Back in May 2010, I wrote an extensive blog piece on the latest attempts to divert water from Northern California to urban areas and desert agriculture in the Southern half of the state.(*) For at least three generations, water districts, corporate agriculture, and municipal business factions have been attempting to justify the creation of a so-called peripheral canal, to divert most of the water flowing down the Sacramento River, to points south. Such a canal already exists, or course, in pieces. It's called the California State Water Project, and its main feature is the California Aquaduct, which siphons off millions of acre feet of water each year to Central Valley agriculture and cities and towns south of San Francisco.
The latest attempt was the so-called "Bay Delta Conservation Plan"--certainly an oxymoron if there ever was one!--but the Obama Administration's National Research Council, a group of biologists, hydrologists and engineers, concluded that the Plan was a "post-Hoc" attempt to justify the construction of an underground "tunnel" designed to divert nearly all the fresh water flowing into the California Delta and send it southward. The California voters rejected this idea in 1982, but the water interests have never given up the idea. They want the taxpayers of California to pay for the billion dollar project, and they want increased flows at reduced prices. But with every year that passes, the population growth of the state puts increased pressure on its finite water resources.
It seems safe to say that there will never be enough fresh water to supply all the needs of the Western States. Cadillac Desert by Marc Reisner (1986, revised edition 1993), and the Floyd Dominy section in John McPhee's Encounters With the Archdruid (1971) are good places to begin, to understand the history of water exploitation and misuse in the West.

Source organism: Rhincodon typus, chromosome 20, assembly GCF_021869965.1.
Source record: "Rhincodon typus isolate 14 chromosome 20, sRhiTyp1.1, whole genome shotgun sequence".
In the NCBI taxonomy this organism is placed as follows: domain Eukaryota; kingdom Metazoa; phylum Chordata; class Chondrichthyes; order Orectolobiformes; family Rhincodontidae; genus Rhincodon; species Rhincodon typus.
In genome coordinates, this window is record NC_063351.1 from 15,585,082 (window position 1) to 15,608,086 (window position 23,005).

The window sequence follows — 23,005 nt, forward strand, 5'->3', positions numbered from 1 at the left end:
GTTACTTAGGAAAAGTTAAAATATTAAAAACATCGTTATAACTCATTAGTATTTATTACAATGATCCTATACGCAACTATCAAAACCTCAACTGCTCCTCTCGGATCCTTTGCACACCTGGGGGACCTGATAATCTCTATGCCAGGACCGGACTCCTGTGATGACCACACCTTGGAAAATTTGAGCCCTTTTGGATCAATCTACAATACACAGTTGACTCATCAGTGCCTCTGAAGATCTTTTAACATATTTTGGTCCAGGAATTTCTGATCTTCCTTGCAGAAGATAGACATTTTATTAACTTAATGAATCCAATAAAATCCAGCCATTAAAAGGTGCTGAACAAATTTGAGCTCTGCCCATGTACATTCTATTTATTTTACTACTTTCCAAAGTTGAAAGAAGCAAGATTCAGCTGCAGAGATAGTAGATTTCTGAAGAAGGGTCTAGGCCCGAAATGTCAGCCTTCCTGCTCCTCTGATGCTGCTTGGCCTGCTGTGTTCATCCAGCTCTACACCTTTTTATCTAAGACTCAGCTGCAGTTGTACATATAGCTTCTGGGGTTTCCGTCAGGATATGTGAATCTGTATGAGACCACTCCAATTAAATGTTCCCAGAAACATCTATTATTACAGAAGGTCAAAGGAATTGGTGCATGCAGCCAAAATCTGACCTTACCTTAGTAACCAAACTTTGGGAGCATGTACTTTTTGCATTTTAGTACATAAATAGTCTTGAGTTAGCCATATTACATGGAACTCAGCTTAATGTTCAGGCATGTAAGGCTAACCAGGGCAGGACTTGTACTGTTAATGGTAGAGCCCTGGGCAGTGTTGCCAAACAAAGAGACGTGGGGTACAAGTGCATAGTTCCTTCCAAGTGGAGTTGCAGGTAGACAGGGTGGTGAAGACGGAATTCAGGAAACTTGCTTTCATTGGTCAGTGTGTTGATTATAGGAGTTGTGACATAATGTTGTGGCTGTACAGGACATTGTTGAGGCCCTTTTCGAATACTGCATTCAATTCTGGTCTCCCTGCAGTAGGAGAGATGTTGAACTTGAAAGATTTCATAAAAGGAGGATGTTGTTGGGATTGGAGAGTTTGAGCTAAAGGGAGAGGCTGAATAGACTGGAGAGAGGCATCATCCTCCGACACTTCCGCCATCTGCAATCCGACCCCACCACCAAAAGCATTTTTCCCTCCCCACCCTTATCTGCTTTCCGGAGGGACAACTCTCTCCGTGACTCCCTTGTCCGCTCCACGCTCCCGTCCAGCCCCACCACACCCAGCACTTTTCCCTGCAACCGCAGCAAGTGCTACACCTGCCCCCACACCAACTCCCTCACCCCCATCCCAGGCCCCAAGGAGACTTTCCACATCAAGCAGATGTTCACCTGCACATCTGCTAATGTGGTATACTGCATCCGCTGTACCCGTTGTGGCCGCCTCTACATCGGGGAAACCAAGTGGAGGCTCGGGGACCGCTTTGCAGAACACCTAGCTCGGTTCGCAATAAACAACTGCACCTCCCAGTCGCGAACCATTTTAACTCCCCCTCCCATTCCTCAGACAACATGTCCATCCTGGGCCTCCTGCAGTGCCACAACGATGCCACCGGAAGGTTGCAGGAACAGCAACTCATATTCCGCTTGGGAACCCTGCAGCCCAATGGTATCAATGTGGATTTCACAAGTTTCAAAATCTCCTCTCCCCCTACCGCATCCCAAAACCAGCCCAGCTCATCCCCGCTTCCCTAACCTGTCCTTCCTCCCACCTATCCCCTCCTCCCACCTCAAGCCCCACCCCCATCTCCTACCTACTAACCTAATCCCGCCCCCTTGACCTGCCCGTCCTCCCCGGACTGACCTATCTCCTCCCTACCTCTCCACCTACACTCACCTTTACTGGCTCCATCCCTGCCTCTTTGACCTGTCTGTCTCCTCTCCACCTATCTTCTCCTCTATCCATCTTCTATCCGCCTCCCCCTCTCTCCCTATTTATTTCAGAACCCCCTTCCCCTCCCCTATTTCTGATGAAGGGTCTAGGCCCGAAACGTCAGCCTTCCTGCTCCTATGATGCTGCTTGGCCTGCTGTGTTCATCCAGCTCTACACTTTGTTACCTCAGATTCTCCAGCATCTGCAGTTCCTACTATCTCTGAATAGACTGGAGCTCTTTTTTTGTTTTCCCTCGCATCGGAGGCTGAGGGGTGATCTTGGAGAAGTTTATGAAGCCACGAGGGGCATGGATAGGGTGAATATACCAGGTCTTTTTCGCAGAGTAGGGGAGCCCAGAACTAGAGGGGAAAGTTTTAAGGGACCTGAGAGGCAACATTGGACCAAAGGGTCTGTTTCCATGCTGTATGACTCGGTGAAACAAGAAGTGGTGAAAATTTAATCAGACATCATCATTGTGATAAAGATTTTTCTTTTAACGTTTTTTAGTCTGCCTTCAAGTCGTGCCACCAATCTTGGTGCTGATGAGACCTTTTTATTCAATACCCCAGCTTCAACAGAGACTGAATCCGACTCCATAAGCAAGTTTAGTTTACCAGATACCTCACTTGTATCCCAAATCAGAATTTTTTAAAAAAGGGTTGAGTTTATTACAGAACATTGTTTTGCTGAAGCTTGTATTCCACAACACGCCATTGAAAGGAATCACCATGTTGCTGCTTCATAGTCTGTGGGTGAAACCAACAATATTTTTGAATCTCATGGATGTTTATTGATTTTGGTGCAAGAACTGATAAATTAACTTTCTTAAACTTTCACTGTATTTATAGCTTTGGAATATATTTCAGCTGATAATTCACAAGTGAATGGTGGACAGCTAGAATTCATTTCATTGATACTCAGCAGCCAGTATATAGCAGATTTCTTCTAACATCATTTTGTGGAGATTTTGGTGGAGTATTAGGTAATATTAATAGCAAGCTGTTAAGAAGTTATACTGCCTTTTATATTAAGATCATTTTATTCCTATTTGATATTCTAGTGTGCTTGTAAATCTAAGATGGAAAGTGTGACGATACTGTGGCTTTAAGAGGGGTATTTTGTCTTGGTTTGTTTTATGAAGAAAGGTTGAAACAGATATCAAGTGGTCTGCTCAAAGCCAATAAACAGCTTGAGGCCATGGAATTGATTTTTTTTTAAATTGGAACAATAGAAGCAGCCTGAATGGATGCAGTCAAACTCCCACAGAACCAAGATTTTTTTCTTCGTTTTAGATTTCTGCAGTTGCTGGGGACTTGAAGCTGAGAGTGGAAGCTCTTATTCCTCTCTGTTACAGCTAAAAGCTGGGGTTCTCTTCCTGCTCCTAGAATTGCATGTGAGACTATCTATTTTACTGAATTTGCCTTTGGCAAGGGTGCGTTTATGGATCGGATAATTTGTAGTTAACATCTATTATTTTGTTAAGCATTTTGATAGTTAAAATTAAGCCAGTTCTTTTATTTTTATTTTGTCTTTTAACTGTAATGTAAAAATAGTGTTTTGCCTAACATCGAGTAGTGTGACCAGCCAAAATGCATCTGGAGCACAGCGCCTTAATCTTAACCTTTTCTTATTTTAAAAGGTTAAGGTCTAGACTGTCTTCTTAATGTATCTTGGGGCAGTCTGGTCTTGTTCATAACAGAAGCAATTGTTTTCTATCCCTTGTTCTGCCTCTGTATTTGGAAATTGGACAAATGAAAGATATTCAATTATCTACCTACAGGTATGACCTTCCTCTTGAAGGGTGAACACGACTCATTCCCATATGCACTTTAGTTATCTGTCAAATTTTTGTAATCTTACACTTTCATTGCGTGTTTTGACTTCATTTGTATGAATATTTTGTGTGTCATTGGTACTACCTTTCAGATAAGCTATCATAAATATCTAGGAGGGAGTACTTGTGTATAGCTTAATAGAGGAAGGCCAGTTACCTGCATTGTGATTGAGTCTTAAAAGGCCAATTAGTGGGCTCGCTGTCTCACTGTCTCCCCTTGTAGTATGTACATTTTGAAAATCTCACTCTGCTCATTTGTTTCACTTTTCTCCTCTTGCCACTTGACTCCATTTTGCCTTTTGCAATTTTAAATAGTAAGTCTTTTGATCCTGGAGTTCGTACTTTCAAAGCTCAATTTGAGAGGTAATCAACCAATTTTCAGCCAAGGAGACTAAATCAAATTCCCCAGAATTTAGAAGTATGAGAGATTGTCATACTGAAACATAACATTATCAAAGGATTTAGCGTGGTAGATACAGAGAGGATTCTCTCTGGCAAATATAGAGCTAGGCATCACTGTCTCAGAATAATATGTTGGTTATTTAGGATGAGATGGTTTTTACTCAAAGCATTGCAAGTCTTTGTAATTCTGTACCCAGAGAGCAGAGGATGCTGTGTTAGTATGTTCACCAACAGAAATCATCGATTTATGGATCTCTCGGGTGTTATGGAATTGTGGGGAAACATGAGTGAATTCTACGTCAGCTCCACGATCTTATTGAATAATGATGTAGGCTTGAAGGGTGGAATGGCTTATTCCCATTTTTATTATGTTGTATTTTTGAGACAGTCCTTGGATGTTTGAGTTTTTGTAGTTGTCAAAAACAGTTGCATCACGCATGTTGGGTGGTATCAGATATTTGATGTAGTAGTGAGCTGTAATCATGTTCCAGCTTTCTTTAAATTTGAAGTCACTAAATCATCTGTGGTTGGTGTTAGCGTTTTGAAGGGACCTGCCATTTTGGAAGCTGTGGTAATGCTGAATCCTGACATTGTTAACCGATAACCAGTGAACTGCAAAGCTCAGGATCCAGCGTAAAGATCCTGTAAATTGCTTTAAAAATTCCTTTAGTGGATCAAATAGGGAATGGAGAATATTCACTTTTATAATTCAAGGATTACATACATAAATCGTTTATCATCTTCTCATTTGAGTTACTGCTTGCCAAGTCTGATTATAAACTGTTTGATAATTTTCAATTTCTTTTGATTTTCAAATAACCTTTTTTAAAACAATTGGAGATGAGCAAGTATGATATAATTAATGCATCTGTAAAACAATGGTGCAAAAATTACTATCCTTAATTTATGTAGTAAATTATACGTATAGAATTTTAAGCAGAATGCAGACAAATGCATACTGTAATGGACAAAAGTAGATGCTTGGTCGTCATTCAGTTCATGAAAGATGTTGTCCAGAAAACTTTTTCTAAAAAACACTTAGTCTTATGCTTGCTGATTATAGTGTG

The authors of the Bay Delta Conservation Plan know perfectly well that the health of the Delta system, the San Francisco Bay, and the Pacific Ocean ecosystems depend crucially on an adequate supply of fresh water flowing into the delta from Sierra Nevada riverine systems. And they know that that baseline flow has already been significantly reduced, to the degree that the Delta is already, literally, on its last legs from a bio-system point of view. Further reducing flows would, in effect, create a huge mud flat north-south between Sacramento and Tracy, and east-west between San Pablo Bay and Stockton, stinking with flies and choked with tules, polluted with heavy metals, pesticide residues and sewage, with rotting dock pilings and marooned garbage hulks. This is what the authors of the Plan know would happen with the creation of their "tunnel." To assert that this would somehow "save" the Delta ecosystem, as proof of its commitment to achieving "ecosystem restoration," constitutes the sort of bald-faced lying which I discussed in yesterday's blog about the fine art of lying.
The Plan is a lie. The people of California know it. The Federal Government's people know it. The authors of the plan know it. It's as obvious as the hair tickling the inside of your nostrils.
Do we want more vast tracts of shoddy suburban "development," more corporate agri-business rip-offs (they already take 85% of the state's water), and more devastation to the state's fisheries and wild habitat? The question remains, and has been asked again and again. The only answer must again be "No!"
*For readers curious about that previous blog essay, you might be interested to know that proponents of the canal went to the trouble to demand removal of the post by the blog site server. It was probably done at the behest of Judge Wanger, a Bush appointee who supports the agri-business interests in their pursuit of more water allocations. I can send anyone who wants to see it, the text of that blocked essay, privately as an e.mail attachment. The Judge Wangers of the world don't want you to know about what they're doing, and will use any means at their disposal to shield themselves from public view.